"This is yours," Tony said after they shook hands, and he tucked something into the bag strapped to the back of Steve's bike, almost carelessly. Steve didn't look until he was well out of town - well out of state, well out of range of anyone who even knew he was alive.
The motel he stopped at was old but clean, and he hesitated before scrawling his name across the receipt he got after handing over his SHIELD-issued debit card. ("I don't think I have any money," he'd said hesitantly to Coulson at one point, and had been rewarded with a rare startled expression. "It's been handled," Coulson assured him, and of course, it turned out that it had, although he still wasn't entirely certain where the money had come from. "Royalties," had been the only explanation he'd managed to get out of anyone, and most of the paperwork they'd had him sign had included the words Estate of Steven Rogers, which had wound something inside him so tight that he couldn't bring himself to ask anything further.)
He unpacked his bag, found the computer, and packed it directly away again, but not before booting it up long enough to send Tony an email that just read "Nice try, Stark. You're not invited."
He traveled. Aimless and without much of a pattern initially, and when that began to grate at him, he mapped out a route on a paper map he bought from a gas station. He stopped at a library every other day, and read something - anything - and when that finally began to feel inefficient and futile, he started Tony's computer again (he was in Denver by that point, sitting on the porch of his hotel with a beer by his side that made him feel nothing, but was one of the few things that tasted familiar anymore), and he began to read in earnest.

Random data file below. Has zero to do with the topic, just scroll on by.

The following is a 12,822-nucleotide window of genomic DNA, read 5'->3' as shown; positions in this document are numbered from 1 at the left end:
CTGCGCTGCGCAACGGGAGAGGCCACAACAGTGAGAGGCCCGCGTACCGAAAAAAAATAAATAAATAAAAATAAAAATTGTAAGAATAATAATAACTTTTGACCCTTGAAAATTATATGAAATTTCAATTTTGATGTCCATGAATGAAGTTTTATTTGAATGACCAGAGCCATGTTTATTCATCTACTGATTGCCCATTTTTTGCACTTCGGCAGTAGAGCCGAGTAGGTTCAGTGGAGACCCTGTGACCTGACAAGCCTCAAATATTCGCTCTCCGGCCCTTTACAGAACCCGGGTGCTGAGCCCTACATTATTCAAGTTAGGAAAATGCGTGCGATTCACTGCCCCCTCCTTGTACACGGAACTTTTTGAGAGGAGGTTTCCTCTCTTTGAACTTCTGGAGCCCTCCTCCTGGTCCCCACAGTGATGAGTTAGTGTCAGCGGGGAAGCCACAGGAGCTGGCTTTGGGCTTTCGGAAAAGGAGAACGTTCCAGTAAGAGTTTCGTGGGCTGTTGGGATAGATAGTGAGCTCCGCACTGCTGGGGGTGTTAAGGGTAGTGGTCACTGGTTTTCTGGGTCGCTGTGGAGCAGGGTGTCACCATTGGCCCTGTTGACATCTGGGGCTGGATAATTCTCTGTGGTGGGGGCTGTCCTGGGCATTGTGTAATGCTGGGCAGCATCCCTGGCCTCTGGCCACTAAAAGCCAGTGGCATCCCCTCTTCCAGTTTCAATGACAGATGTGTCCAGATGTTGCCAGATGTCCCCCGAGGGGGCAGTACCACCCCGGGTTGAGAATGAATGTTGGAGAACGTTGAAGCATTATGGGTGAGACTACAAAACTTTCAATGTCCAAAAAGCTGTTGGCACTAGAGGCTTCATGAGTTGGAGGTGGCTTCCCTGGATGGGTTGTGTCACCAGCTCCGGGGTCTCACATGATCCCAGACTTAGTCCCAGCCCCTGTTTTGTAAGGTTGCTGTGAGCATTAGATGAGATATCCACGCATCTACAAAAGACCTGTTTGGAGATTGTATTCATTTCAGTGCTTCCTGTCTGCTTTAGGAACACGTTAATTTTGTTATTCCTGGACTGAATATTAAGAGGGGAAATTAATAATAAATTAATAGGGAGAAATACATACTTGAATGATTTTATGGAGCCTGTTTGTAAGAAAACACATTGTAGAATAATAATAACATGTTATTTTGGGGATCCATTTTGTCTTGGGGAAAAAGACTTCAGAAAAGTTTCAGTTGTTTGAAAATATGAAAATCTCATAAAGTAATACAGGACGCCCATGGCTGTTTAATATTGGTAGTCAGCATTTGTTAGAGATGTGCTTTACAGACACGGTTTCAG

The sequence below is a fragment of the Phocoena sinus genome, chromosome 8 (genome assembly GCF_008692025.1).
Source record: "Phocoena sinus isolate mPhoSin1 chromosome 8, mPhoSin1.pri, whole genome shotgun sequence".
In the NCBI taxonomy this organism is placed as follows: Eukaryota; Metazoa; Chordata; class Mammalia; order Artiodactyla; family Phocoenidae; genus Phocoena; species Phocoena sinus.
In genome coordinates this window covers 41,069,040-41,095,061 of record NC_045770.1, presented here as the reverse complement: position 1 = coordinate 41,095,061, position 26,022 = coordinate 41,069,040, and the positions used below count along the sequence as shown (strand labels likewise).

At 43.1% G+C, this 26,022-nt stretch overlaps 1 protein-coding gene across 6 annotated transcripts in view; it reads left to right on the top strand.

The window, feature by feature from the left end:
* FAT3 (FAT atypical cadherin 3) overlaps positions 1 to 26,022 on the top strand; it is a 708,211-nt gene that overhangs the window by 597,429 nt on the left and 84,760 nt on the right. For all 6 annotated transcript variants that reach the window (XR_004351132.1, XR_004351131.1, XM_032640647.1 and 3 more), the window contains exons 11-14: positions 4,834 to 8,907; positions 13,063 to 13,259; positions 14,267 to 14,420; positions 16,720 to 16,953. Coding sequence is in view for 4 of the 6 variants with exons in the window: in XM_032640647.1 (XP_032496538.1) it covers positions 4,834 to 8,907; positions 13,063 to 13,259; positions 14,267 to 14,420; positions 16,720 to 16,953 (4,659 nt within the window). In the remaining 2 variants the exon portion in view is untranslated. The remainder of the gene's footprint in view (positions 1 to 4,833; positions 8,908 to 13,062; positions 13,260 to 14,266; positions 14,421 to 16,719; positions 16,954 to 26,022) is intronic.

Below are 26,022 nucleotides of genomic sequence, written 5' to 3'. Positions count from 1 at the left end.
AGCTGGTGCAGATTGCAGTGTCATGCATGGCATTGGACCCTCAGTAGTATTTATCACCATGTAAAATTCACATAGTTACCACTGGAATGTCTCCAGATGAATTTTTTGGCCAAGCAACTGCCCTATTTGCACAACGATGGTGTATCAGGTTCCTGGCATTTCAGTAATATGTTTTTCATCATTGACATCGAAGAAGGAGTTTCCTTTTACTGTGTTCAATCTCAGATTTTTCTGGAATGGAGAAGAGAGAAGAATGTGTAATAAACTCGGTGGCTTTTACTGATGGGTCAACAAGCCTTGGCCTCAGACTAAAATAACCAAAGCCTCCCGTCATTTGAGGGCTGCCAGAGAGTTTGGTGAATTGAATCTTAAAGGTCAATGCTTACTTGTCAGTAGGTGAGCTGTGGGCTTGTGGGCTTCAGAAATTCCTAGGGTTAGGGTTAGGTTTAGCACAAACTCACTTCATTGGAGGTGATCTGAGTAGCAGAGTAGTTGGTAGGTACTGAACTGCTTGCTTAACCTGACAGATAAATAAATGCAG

Fury had offered a crash course on history, and Steve had turned it down, not least because - being a soldier - the last people he trusted to give him an honest viewpoint on anything were the military. He still wasn't sure if SHIELD even qualified as military, exactly, but they certainly weren't objective, and although Stark Industries wasn't either, he figured a self-guided tour might be the best chance he had at trying to figure out people's angles before they tried to get one over on him.
The reply to his email was just as short - "Didn't think I was. Thought you might like some reading material, though." - and Steve didn't reply to it.
Instead, he interspersed his crash course with reading up on his new team. Tony was easy - he was everywhere, and nothing he did or said ever stayed private for long. Clint and Natasha were more difficult, but what the internet was lacking, Tony had provided in spades on the computer, and Steve made a mental note to never ask Tony where he had gotten some of the information he had. Thor made for the most fascinating reading, but mostly because almost everything Steve found was only half-truth, buried in myth.
He was in California when he started to think that maybe he should find himself a project - something to do with his hands - until Fury called him up again, but instead he opened the last file and lost himself to three days of doing nothing but reading and watching everything he could find on the rise and fall of Dr. Banner.